It was certainly not working out that way for her brother. Kevin looked positively morose, his normally ruddy complexion pale and gray, his expression woefully grim. She'd tried to join him for Mass, but the door to his suite was locked, and he'd refused to allow her admittance. Any attempts at conversation were met with polite and distant dismissal, and so she left him alone, confident that when he was ready, they would have it out. She knew she had forced him into doing something that went against everything he believed, and she was suffering from more than a little guilt. But seeing Ted sitting there, healthy and breathing and whole, she knew she'd do it all over again. In an instant.
He was sick. Horribly. Like all his insides had turned to sludge, and the only thing holding him together was a thin brittle shell that wasn't even familiar. He had woken before dawn, without a single ache or pain, and a glance in the mirror over the bathroom sink showed his face free of the bruises and cuts from the day before. He knew this type of healing was naturally impossible, surely the product of some kind of pagan magic, and his first reaction was to lean over the toilet and retch until he couldn't even bring up bile.
Fr. Kevin pulled out the sacramentals for Mass, but couldn't bring himself to continue. He'd heard Maureen rapping on his door, and ignored her whispers to let him in. He knew they'd have to talk, but there was no way it was going to be today. Today was for doubt. For self-loathing and guilt.
For prayer and penitence.
Because she had gone through so much trouble, the group felt compelled to make a half-hearted attempt to consume the gourmet breakfast Maureen had spent the better part of the morning preparing. There was very little actual eating, and even less conversation, each of them making a good show of moving the food around the plate, with lots of head nods about the quality of the ingredients and the skill of the cook.
None of them wanted to be the first to bring up the events of the day before, and the 600b gorilla in the room turned into an entire family. It was the Ridre Dubh who finally started the conversation, taking the lead, and thanking everyone for their sacrifices, as well as apologizing for dragging them into this awful experience.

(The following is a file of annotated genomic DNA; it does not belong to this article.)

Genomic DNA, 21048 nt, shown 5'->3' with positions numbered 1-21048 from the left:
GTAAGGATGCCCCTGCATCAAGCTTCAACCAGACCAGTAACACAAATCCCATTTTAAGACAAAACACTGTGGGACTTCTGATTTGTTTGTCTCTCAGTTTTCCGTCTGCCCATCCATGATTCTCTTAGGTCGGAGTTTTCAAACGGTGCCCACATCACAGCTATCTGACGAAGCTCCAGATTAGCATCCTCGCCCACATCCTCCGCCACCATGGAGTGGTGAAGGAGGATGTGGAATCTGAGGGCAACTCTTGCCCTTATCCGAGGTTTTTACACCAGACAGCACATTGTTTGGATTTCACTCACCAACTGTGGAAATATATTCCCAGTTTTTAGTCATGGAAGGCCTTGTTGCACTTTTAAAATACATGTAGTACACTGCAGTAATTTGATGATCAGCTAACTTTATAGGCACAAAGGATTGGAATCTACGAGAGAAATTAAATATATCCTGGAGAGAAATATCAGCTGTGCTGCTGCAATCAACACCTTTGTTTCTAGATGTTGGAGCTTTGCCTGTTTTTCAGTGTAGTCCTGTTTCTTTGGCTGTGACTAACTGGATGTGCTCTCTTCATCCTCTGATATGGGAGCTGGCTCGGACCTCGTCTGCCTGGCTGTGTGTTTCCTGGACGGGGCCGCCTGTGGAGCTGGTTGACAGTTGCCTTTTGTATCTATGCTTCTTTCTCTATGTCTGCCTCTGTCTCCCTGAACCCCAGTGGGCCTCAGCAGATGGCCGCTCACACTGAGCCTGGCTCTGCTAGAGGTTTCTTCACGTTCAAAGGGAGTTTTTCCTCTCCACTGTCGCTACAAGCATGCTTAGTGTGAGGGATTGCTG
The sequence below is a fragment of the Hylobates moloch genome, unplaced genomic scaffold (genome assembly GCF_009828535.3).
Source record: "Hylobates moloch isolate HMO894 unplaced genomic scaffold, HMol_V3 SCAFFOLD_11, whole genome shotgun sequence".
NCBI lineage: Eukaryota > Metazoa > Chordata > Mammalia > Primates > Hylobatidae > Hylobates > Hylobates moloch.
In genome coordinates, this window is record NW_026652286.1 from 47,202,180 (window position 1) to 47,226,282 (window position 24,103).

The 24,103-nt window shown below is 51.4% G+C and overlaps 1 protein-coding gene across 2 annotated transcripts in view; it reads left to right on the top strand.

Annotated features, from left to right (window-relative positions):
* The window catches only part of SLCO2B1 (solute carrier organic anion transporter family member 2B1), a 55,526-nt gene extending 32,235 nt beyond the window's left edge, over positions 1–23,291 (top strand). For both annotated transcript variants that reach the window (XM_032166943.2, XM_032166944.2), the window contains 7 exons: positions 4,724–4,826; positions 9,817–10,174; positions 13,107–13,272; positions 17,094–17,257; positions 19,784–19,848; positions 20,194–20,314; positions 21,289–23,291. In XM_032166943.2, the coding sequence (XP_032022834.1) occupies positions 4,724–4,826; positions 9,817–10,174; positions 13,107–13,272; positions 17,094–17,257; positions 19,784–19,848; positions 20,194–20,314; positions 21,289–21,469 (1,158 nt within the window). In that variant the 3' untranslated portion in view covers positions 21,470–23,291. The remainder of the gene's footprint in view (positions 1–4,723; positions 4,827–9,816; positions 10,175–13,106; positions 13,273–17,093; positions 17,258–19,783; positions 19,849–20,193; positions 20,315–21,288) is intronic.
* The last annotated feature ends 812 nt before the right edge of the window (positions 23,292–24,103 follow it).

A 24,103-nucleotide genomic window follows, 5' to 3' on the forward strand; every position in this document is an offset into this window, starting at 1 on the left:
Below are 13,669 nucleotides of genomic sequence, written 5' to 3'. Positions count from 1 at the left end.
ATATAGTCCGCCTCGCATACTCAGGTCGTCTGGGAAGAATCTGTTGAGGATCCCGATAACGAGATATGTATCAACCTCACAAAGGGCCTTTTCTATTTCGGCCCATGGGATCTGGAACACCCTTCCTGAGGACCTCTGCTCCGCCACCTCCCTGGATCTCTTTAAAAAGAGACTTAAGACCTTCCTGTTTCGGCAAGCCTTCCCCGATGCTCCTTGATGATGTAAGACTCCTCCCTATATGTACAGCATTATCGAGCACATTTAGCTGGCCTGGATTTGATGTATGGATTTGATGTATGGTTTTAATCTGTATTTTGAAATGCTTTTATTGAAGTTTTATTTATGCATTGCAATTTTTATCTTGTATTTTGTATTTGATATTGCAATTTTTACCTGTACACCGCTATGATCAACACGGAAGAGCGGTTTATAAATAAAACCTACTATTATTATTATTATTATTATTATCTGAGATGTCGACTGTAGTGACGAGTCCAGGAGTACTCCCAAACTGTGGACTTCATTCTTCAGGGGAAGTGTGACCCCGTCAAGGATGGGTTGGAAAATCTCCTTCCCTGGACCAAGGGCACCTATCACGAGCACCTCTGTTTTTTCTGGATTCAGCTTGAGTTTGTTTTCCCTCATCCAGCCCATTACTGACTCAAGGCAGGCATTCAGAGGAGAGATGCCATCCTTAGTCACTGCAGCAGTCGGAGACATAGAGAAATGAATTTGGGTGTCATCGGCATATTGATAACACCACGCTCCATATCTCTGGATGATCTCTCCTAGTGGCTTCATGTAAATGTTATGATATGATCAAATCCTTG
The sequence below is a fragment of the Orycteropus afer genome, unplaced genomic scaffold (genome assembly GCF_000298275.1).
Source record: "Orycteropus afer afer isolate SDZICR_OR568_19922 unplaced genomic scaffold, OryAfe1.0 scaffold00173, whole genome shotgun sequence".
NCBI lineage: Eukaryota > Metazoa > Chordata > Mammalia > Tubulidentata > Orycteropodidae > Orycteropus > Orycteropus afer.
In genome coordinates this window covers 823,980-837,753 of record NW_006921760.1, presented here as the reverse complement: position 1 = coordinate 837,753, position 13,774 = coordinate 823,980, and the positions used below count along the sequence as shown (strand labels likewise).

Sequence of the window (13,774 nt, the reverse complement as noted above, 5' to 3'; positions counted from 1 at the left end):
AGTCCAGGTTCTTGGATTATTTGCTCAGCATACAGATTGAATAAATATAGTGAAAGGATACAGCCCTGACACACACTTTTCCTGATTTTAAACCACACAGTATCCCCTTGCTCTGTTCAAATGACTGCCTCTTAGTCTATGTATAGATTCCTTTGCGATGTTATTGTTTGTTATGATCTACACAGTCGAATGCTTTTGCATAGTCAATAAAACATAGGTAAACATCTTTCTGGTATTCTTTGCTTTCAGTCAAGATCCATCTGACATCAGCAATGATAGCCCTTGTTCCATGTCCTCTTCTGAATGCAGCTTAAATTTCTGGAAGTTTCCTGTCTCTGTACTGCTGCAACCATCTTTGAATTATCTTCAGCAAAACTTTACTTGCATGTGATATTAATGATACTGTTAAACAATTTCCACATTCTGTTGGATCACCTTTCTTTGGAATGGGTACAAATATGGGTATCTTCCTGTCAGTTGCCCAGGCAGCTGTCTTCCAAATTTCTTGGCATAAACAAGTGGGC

In bits and pieces, the four of them recalled and commented, discussed and debated, and in the case of the Black Knight's Lady, shed a storm of tears over all that had happened in the past 24 hours. All but the Ridre Dubh's second, who sat ramrod straight in his chair and refused to utter a single word, despite the worried prodding of the people who loved him best. When they could speak no more, Beckett made the decision to head back home to Dollyville, there seemingly being no viable reason to stay on at the cabin any longer, and all five of them headed off to gather their belongings.
In their desire for a quick get away from a load of unpleasant memories, they were packed and ready to leave in less than an hour. The cabin and the surrounding forest seemed to remain under some sort of enchantment, the foliage still thick and over grown, the roses as large as dinner plates and in full bloom fragrance. But none of the five were in any mood to notice the extra dose of natural beauty, bent only on loading up and getting the hell out. The vine covered gates opened on their own to let them pass, and once they were through, closed again, completely covering themselves until they once again blended into the woods around them. Not a single passenger in the departing car turned around to watch it happen.
From her perch high above the entry gate, she watched them go, weaving a quick ward around the car to ensure safe passage, and smiled from the inside out. All was as it should be. She offered a quick song of gratitude to the Creator, and her sweet voice carried through the woods, attracting a bevy of woodland friends that surrounded the Fairy Queen.
She considered calling for the Lord Warrior, but selfishly decided to keep the glorious news to herself for awhile longer. He would surely point out, once again, all the flaws in her plans. It was how he was, and she could no better change him then stop the birds from building their nests. No. Telling him could wait, though she was fairly bursting with excitement. Needing company, Maeve snapped her fingers, and two small dragon nymphs appeared on the branch next to her.
"You called, my Lady?" asked a tiny beauty with lavender scales.
"I have, Mariah. I fancy company this fine morning. And a song. Something sweet and pretty."
The other, impishly petite with scales the color of tree moss, began to work the Queen's dark red hair into an intricate braid, tucking small red roses into the weave. "My Lady seems especially cheerful this day. Are we celebrating?"
Maeve thought a moment, and smiled at them. "Aye, my little ones. We celebrate."
They looked at her, eyes wide with unasked questions, so she continued. "Can you both keep a secret?"
The little dragons nodded, scaly heads bobbing in unison. "Most surely, my Lady! Quick tell us. What be it we celebrate?"
The Fairy Queen opened her hands to the sky, and sighed with pure contentment. "Blest be the Creator! Giver of all life! The Black Knight's Lady carries. The Fay will have a new line to the throne...after one thousand years... born of the houses of Morgan and Merlin."
Copyright Victoria T. Rocus 2016
All Rights Reserved